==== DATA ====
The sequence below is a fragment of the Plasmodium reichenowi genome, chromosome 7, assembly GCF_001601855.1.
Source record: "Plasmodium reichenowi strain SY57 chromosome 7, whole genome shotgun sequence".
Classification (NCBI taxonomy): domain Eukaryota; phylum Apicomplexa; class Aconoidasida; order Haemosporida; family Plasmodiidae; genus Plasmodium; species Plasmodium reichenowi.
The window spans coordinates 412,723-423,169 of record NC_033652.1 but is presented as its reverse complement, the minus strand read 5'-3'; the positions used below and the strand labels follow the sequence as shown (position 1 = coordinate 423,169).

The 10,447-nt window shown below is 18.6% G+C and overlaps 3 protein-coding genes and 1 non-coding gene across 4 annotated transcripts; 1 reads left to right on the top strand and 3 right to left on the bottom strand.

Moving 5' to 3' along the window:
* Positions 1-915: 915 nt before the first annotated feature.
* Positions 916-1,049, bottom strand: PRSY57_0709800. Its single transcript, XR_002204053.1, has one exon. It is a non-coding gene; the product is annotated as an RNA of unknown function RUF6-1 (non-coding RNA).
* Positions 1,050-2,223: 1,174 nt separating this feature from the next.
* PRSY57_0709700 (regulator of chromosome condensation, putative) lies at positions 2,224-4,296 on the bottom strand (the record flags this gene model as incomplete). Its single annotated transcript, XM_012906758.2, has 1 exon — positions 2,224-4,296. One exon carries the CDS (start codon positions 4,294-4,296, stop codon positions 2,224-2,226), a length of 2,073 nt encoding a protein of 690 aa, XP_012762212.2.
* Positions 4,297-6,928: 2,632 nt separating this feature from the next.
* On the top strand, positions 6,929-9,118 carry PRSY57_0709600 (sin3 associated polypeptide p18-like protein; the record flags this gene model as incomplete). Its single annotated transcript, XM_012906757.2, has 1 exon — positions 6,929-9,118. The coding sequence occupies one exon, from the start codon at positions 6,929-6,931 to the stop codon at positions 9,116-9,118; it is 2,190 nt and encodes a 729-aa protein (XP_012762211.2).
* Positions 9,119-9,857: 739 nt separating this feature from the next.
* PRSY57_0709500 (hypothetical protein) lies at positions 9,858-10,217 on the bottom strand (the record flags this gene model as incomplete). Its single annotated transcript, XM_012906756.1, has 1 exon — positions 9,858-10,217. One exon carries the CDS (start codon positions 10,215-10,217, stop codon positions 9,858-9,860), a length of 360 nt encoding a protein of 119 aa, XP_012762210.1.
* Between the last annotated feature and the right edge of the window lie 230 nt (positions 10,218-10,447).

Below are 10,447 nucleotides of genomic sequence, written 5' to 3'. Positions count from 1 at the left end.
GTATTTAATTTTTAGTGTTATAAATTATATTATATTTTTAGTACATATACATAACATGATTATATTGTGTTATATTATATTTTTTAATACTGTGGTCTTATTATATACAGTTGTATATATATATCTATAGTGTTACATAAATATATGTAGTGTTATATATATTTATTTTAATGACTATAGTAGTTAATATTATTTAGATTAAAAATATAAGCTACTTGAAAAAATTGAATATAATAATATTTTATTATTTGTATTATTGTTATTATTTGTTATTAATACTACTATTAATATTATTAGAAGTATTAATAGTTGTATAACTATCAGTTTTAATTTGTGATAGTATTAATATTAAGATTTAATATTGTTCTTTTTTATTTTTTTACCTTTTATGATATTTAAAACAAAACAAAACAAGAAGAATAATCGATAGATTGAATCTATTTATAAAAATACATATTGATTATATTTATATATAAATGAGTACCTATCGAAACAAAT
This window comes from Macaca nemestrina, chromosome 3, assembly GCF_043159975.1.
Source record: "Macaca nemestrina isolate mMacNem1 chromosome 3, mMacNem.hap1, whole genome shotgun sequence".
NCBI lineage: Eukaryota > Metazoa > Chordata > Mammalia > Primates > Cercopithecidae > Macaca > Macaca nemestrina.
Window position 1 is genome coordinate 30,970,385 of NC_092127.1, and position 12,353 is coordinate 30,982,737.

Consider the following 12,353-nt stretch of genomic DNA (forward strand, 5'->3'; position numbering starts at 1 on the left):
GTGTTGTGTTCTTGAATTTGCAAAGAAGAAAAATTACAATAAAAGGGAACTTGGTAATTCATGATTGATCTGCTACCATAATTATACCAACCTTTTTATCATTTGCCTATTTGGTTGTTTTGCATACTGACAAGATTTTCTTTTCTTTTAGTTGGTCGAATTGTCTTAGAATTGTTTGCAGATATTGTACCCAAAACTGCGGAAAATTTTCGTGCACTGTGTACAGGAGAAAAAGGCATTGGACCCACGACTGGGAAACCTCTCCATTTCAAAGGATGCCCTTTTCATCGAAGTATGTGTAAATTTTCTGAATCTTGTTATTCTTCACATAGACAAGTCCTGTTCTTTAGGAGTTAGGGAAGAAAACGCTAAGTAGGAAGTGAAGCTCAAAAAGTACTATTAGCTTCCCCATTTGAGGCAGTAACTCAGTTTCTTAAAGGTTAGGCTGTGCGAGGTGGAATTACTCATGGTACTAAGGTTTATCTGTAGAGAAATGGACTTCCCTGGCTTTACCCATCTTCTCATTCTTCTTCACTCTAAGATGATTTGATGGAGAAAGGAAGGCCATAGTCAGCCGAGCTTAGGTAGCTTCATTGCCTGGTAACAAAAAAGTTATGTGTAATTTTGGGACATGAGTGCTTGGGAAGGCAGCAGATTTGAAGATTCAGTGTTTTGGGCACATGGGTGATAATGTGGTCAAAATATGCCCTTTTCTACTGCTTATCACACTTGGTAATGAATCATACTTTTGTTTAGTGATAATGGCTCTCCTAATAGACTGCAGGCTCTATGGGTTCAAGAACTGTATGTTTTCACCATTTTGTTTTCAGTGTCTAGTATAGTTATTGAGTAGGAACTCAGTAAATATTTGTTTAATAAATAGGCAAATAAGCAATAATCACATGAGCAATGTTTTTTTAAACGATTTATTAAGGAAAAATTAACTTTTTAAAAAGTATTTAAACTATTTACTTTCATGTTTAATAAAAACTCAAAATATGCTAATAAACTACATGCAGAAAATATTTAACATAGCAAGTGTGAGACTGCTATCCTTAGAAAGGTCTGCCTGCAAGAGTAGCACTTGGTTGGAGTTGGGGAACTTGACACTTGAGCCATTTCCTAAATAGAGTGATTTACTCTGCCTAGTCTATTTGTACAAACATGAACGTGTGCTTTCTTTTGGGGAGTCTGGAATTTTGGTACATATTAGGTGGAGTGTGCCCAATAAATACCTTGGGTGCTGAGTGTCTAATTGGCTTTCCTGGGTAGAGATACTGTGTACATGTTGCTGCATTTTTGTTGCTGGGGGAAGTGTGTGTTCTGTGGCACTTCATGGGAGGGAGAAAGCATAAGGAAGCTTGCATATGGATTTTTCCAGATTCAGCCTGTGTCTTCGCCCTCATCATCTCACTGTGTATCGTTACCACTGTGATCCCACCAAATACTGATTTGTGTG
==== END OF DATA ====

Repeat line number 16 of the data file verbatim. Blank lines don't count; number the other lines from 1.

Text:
Below are 10,447 nucleotides of genomic sequence, written 5' to 3'. Positions count from 1 at the left end.